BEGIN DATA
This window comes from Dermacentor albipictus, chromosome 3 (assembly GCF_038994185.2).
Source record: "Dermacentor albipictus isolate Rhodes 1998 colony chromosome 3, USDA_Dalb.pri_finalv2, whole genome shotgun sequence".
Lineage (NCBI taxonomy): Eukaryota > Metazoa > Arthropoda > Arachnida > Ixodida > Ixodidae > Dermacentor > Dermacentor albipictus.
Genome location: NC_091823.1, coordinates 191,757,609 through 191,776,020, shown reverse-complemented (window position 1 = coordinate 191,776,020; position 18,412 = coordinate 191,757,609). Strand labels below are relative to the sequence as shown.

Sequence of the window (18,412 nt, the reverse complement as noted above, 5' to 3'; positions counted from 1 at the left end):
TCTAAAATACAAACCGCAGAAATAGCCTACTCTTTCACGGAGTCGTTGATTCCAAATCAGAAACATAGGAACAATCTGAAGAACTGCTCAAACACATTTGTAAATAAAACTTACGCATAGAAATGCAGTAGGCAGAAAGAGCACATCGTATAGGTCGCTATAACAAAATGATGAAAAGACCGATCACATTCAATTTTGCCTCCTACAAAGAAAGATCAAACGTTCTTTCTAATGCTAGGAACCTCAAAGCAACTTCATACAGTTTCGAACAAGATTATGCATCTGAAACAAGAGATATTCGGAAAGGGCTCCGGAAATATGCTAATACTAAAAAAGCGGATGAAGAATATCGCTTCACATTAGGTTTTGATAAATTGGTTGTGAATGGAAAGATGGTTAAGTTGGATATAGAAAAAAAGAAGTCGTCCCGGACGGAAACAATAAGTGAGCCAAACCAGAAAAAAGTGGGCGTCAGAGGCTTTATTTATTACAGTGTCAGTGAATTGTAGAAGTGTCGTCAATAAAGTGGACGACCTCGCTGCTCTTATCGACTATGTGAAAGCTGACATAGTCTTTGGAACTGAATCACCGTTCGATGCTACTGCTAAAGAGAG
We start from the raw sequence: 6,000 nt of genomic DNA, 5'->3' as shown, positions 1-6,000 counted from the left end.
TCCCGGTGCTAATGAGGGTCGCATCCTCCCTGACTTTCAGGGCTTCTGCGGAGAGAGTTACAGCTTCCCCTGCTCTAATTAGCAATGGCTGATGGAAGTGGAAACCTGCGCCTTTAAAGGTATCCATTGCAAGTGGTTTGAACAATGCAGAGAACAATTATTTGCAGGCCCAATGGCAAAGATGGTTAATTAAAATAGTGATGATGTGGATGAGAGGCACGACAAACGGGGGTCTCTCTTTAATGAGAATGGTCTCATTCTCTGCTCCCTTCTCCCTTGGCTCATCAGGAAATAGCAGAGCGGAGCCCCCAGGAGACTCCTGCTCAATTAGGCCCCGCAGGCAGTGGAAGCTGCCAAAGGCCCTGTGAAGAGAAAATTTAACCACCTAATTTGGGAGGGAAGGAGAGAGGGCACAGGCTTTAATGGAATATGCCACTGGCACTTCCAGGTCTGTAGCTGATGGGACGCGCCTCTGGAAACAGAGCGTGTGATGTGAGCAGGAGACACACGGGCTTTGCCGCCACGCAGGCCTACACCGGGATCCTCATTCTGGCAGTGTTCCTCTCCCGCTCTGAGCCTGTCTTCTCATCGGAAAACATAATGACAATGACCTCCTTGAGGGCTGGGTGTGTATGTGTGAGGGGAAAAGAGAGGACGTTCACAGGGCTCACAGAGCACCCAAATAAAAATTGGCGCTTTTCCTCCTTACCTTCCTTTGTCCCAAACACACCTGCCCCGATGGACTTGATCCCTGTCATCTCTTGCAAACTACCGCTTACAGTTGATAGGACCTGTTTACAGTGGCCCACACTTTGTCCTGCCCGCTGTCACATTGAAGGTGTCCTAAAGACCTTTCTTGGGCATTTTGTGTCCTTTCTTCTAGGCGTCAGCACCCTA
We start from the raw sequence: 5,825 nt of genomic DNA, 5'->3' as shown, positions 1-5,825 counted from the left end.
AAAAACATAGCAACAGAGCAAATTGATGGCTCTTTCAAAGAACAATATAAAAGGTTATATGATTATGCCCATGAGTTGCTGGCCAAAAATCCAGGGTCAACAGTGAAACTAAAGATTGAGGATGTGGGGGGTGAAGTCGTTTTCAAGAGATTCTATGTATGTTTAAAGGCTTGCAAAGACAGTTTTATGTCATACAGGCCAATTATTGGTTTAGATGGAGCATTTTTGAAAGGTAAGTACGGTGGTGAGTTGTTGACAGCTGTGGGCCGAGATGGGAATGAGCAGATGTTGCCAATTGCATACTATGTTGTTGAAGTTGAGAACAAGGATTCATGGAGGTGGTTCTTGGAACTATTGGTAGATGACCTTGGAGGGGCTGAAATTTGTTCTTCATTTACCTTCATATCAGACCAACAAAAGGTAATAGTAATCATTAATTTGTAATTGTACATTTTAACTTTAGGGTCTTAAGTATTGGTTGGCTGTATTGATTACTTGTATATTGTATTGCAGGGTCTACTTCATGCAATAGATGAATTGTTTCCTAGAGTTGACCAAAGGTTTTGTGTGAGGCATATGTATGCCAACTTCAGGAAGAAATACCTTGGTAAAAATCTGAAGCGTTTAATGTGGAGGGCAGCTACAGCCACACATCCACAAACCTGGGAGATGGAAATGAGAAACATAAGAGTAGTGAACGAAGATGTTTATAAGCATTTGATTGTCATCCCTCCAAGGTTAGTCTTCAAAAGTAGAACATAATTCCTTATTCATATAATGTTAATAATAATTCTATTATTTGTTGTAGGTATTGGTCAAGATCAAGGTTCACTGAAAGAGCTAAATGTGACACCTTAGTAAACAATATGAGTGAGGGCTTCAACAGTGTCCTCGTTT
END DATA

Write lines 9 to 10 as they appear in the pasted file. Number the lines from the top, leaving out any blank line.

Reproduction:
We start from the raw sequence: 5,825 nt of genomic DNA, 5'->3' as shown, positions 1-5,825 counted from the left end.
AAAAACATAGCAACAGAGCAAATTGATGGCTCTTTCAAAGAACAATATAAAAGGTTATATGATTATGCCCATGAGTTGCTGGCCAAAAATCCAGGGTCAACAGTGAAACTAAAGATTGAGGATGTGGGGGGTGAAGTCGTTTTCAAGAGATTCTATGTATGTTTAAAGGCTTGCAAAGACAGTTTTATGTCATACAGGCCAATTATTGGTTTAGATGGAGCATTTTTGAAAGGTAAGTACGGTGGTGAGTTGTTGACAGCTGTGGGCCGAGATGGGAATGAGCAGATGTTGCCAATTGCATACTATGTTGTTGAAGTTGAGAACAAGGATTCATGGAGGTGGTTCTTGGAACTATTGGTAGATGACCTTGGAGGGGCTGAAATTTGTTCTTCATTTACCTTCATATCAGACCAACAAAAGGTAATAGTAATCATTAATTTGTAATTGTACATTTTAACTTTAGGGTCTTAAGTATTGGTTGGCTGTATTGATTACTTGTATATTGTATTGCAGGGTCTACTTCATGCAATAGATGAATTGTTTCCTAGAGTTGACCAAAGGTTTTGTGTGAGGCATATGTATGCCAACTTCAGGAAGAAATACCTTGGTAAAAATCTGAAGCGTTTAATGTGGAGGGCAGCTACAGCCACACATCCACAAACCTGGGAGATGGAAATGAGAAACATAAGAGTAGTGAACGAAGATGTTTATAAGCATTTGATTGTCATCCCTCCAAGGTTAGTCTTCAAAAGTAGAACATAATTCCTTATTCATATAATGTTAATAATAATTCTATTATTTGTTGTAGGTATTGGTCAAGATCAAGGTTCACTGAAAGAGCTAAATGTGACACCTTAGTAAACAATATGAGTGAGGGCTTCAACAGTGTCCTCGTTT